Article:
India may have as much as 12-25% of their supply contaminated with substandard and #fakemeds
NHSMUN 2014 Staff
My name is Vittoria Grasso and I am a Venezuelan student studying economics at Bocconi University in Milan.
This year I got the opportunity to be the Model UN (MUN) Director for the United Nations Office on Drugs and Crime at the National High School Model United Nations (NHSMUN). I chose to make Fraudulent Medicines the topic of discussion for of two reasons. First, I thought it would be interesting to debate something that not only happens everywhere, but that each one of us could have easily had contact with without even noticing—an issue that is becoming more common every day, yet no one speaks about. And second, I chose it because it was a crime related topic with a very strong social component.
Fraudulent medicines are worth taking seriously because, unlike other crimes and types of counterfeiting, with this one you not only are completely fooled, but are also not given an option. Unlike illicit drugs- those you know are going to harm you yet you choose to consume- with fraudulent medicines you are promised health, but might end up worse or even dying. According to a World Health Organization survey, approximately 700,000 people die each year due to counterfeit malaria and tuberculosis medication alone. Throughout the world, fraudulent medicines can be pushed as cheap alternatives, but these are medicines you would be better off not consuming at all.
Hearing over 3100 students from 25 different countries debate fraudulent medicines was an incredible experience. They were engaged and eager to find solutions and proposals ranged from international databases and annual summits to further regulation on production and distribution, plans for a better disposal of expired drugs, punishment reform, and identification codes. Granting students the opportunity to participate in such debates and policy discussions helps them become responsible and proactive citizens in the future. The role young people play in policymaking is dynamic. With innovative ideas and creative lobbying, young people are faced with the task of bridging the gap to the older generation, and bringing change.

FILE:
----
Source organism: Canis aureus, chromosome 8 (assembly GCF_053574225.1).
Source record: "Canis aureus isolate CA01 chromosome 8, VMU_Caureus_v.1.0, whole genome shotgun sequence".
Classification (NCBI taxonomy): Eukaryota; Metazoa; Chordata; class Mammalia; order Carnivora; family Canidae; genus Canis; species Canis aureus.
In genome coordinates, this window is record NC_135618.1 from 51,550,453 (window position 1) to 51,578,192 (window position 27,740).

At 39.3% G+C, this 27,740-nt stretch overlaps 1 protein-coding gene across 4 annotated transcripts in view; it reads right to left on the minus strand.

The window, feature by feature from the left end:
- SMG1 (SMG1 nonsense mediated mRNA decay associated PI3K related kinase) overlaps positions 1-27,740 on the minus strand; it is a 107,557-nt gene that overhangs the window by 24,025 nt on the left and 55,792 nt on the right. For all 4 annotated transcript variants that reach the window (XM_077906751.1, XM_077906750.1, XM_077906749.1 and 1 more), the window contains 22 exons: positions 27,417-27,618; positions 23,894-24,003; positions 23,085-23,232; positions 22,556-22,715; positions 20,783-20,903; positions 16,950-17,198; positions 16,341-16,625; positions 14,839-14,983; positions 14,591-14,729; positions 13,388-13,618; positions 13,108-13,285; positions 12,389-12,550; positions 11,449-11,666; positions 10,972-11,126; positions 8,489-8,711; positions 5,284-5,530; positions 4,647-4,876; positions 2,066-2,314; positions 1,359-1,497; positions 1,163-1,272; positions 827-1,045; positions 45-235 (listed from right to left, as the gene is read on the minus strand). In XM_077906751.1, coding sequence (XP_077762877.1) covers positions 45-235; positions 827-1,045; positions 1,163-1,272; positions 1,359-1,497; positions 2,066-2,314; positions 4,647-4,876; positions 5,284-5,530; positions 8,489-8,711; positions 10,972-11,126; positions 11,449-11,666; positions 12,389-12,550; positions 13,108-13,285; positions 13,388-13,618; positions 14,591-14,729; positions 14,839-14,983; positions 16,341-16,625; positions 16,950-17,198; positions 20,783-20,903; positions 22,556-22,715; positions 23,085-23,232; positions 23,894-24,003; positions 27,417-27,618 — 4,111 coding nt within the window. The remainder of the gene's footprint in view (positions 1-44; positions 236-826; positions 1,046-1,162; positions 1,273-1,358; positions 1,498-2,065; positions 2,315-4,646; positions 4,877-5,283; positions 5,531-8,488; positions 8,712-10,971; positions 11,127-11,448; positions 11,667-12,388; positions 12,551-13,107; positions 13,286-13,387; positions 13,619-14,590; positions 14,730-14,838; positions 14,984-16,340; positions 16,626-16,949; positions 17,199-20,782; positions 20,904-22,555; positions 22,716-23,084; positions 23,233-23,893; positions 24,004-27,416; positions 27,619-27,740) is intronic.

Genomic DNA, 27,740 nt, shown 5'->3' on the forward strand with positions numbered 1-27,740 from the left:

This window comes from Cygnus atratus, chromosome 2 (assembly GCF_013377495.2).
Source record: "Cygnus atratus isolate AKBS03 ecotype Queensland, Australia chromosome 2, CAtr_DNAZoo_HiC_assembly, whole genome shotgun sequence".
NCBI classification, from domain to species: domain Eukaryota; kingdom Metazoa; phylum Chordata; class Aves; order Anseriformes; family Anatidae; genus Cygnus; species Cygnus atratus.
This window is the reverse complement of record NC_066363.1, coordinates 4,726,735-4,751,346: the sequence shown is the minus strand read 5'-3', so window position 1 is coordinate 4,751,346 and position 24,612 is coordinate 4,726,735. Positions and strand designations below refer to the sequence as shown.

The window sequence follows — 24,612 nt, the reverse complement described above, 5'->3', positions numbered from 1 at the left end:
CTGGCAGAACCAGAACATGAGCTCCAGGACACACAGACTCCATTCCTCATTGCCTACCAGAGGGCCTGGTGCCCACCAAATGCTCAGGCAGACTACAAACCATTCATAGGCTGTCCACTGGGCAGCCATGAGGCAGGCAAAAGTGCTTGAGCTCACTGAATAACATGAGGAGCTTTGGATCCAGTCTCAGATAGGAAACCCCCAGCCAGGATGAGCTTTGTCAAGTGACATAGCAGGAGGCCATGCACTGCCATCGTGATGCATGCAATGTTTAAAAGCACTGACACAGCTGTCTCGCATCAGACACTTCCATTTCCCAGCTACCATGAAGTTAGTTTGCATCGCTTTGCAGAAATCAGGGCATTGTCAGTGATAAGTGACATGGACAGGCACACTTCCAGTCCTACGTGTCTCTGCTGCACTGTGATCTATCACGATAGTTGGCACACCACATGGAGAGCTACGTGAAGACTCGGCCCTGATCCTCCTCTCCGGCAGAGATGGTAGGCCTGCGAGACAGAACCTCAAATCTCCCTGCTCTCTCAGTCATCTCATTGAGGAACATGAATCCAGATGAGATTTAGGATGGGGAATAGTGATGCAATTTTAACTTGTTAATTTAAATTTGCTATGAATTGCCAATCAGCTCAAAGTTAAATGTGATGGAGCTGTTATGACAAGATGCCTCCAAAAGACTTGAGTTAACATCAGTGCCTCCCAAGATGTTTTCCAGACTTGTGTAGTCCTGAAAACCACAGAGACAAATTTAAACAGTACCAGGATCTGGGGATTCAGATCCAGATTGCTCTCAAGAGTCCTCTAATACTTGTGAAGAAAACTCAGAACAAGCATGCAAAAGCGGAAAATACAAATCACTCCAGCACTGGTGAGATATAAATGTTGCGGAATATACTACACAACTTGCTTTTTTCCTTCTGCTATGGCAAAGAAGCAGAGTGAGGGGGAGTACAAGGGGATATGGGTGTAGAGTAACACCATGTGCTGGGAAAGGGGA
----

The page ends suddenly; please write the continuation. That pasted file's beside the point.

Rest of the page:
My own involvement with Model UN started in 2010 when I was a student looking to try something new. After participating as a delegate for two years, I decided I wanted to continue as part of staff because I believed in its premise. I believe in the idea of using these simulations not only as a means to teach high school students critical thinking and problem solving, but also as a tool to raise awareness about all the issues and problems that we see as distant but that actually affect us all.
“Fraudulent medicines are falsely labelled and sold drugs and pharmaceuticals. These are serious threats to individuals in developing countries, who are unknowingly consuming poisonous substances as opposed to the medications they actually need.” –Student delegate representing Japan
Click here to visit the Intentional Model United Nations Association website.